Why UK’s extremism strategy is shifting

The starting point of any new government counter-extremism strategy should be understanding the ideology that motivates hatred, not the speech that it encourages

October 18, 2020 11:32

The Financial Times has reported that the United Kingdom counter-extremism strategy is to undergo a significant overhaul. Although the Home Office has indicated that the process is at an early stage, “insiders” have indicated that the new strategy will “focus less on extremism by itself, and more on the nexus between extremist ideology and hate speech”.

If this government is to reorientate the counter-extremism strategy in relation to speech, it is vital that it doesn’t put the cart before the horse.

There has been a tendency to treat hate speech, generally, as a matter of counter-extremism. However, the starting point of a successful counter-extremism strategy should be an understanding of the ideology that motivates hatred, not the speech that it encourages.

Ideology is not understood well by many who are tasked with implementing the strategy. It is easier to address the manifestations of extremism than it is to get to grips with the worldview that motivates it. The political theory that underpins extremist conduct may be complex and difficult to understand. But if we are to defeat our enemies, we need to understand how they see the world.

At present, counter-extremism strategy has both a broad and a narrow focus. Narrowly, through Prevent, significant efforts are directed to addressing the risk presented by vulnerable people who may be drawn into supporting or committing acts of terrorism. More broadly, much of the rest of the counter-extremism work addresses the conduct and rhetoric of groups and individuals that stop short of violence. These activities may not directly lead to terrorism — although they may normalise beliefs and attitudes that result in violence — but they emiserate the lives of blameless people and undermine social cohesion.

The most extreme hate speech is objectionable and is a proper subject of law enforcement, whatever its motivation. But not all forms of extremism are rooted in hate. There is a nexus between hate speech and extremist politics: but they are not the same thing. Not all hate speech is a matter of extremism, and not all extremists engage in hate speech.

For example, the conspiracist movement QAnon posits an imaginary grand Satanic child-trafficking ring, run by politicians and celebrities. Such theories have resulted in violence. For this reason, the FBI have identified QAnon as a domestic terrorism threat. But they do not incite hatred against groups defined by ethnicity, religion, sexuality or similar.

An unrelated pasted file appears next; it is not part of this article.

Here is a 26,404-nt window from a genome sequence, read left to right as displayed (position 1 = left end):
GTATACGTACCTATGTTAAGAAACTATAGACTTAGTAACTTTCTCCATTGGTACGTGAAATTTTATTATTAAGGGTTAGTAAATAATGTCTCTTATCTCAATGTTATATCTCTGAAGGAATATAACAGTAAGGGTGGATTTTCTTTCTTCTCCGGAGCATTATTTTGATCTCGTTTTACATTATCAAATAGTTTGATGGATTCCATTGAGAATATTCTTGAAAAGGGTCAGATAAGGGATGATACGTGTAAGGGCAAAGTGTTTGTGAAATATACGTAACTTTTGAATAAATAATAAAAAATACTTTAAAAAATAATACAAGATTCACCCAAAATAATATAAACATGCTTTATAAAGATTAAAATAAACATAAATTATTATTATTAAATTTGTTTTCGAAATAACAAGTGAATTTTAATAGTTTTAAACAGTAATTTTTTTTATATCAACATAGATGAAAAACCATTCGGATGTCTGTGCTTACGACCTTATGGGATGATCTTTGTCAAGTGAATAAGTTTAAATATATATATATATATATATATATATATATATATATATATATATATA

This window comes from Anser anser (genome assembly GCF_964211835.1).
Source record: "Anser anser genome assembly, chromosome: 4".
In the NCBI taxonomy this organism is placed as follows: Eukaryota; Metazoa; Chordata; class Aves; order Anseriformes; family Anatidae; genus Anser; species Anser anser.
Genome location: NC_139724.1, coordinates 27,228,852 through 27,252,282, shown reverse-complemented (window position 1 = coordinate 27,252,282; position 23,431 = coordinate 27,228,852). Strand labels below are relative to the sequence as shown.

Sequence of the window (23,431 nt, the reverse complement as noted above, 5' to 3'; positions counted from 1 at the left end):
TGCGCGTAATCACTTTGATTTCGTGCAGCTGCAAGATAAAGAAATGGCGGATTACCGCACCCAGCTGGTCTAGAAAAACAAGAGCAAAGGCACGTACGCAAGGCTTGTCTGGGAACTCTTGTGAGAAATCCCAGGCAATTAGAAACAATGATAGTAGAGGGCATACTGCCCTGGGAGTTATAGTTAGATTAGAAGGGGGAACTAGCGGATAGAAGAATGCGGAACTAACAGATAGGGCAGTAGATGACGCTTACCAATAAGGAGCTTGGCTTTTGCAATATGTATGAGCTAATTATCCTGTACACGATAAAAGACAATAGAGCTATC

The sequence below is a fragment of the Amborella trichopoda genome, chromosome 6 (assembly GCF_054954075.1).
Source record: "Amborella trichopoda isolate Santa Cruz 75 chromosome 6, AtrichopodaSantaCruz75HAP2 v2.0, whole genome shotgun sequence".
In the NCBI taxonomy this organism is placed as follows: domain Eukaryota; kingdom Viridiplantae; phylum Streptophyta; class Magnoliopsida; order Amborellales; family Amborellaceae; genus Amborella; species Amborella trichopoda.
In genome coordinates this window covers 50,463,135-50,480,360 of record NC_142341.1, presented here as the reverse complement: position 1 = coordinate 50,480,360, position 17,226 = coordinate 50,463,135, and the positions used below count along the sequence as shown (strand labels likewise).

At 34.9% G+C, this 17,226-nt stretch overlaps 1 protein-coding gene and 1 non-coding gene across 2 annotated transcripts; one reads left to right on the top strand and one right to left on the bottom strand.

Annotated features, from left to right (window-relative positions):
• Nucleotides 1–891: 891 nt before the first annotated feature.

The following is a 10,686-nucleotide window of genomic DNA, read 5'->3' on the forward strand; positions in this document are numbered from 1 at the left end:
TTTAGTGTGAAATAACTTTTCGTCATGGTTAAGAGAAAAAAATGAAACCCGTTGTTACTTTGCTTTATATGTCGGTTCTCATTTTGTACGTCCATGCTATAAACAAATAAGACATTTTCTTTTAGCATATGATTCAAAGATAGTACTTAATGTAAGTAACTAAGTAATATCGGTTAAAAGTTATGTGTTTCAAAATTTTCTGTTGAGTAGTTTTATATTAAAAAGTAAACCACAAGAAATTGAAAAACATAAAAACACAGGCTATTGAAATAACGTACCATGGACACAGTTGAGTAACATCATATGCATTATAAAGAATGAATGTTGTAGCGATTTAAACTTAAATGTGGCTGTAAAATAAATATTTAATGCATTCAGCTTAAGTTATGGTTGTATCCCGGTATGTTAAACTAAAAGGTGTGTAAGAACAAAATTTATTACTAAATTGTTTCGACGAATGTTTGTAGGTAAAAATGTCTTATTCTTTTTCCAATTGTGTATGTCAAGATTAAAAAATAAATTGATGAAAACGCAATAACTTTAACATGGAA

There is a difference between the deliberate instrumentalisation of hatred in order to promote a divisive political ideology and expressions of bigotry that are not primarily ideologically motivated or deployed to promote a particular political movement. A revised counter-extremism strategy should reflect that distinction.

There would also be value in ending the interminable debate as to the meaning of “extremism”. Extremism is a pretty open ended term. There are a host of people who have views which one might regard as “extreme”, but which are essentially innocuous, because their actions have no negative impact upon others. An open, democratic and pluralist society should be slow to intervene in such cases.

If we want an approach that does not suffer from over-reach, a model worth considering is the German State Office for the Protection of the Constitution. The State Office and its state-level counterparts scrutinise threats to the “free democratic basic norms”: respect for fundamental human rights, democratic participation, the separation of powers and judicial independence, and so on. If we start with a firm understanding of the ideologies which present challenges to these values, the prize is a counter-extremism strategy that is both focused and effective.

David Toube is director of policy at Quilliam

October 18, 2020 11:32

Want more from the JC?

To continue reading, we just need a few details...

Want more from
the JC?

To continue reading, we just
need a few details...

Get the best news and views from across the Jewish world Get subscriber-only offers from our partners Subscribe to get access to our e-paper and archive